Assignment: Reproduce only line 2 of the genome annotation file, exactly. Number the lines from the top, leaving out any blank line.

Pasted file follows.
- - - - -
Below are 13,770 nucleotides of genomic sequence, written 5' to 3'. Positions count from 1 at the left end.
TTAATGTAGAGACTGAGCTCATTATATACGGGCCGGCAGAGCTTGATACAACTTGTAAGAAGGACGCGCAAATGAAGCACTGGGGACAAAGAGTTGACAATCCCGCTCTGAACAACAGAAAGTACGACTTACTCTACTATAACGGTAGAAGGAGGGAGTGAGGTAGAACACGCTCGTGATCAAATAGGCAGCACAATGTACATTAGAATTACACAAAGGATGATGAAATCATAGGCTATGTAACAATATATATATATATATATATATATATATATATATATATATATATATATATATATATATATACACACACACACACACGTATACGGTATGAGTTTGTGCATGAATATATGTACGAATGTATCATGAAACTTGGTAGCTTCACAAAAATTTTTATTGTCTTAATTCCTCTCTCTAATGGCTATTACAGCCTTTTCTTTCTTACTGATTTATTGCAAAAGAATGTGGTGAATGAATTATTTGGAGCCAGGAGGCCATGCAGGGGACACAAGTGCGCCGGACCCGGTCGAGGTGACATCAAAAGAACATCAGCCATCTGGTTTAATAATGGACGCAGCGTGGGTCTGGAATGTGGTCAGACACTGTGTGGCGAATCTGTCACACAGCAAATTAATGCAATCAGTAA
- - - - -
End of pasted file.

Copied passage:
TTAATGTAGAGACTGAGCTCATTATATACGGGCCGGCAGAGCTTGATACAACTTGTAAGAAGGACGCGCAAATGAAGCACTGGGGACAAAGAGTTGACAATCCCGCTCTGAACAACAGAAAGTACGACTTACTCTACTATAACGGTAGAAGGAGGGAGTGAGGTAGAACACGCTCGTGATCAAATAGGCAGCACAATGTACATTAGAATTACACAAAGGATGATGAAATCATAGGCTATGTAACAATATATATATATATATATATATATATATATATATATATATATATATATATATATATATATACACACACACACACACGTATACGGTATGAGTTTGTGCATGAATATATGTACGAATGTATCATGAAACTTGGTAGCTTCACAAAAATTTTTATTGTCTTAATTCCTCTCTCTAATGGCTATTACAGCCTTTTCTTTCTTACTGATTTATTGCAAAAGAATGTGGTGAATGAATTATTTGGAGCCAGGAGGCCATGCAGGGGACACAAGTGCGCCGGACCCGGTCGAGGTGACATCAAAAGAACATCAGCCATCTGGTTTAATAATGGACGCAGCGTGGGTCTGGAATGTGGTCAGACACTGTGTGGCGAATCTGTCACACAGCAAATTAATGCAATCAGTAA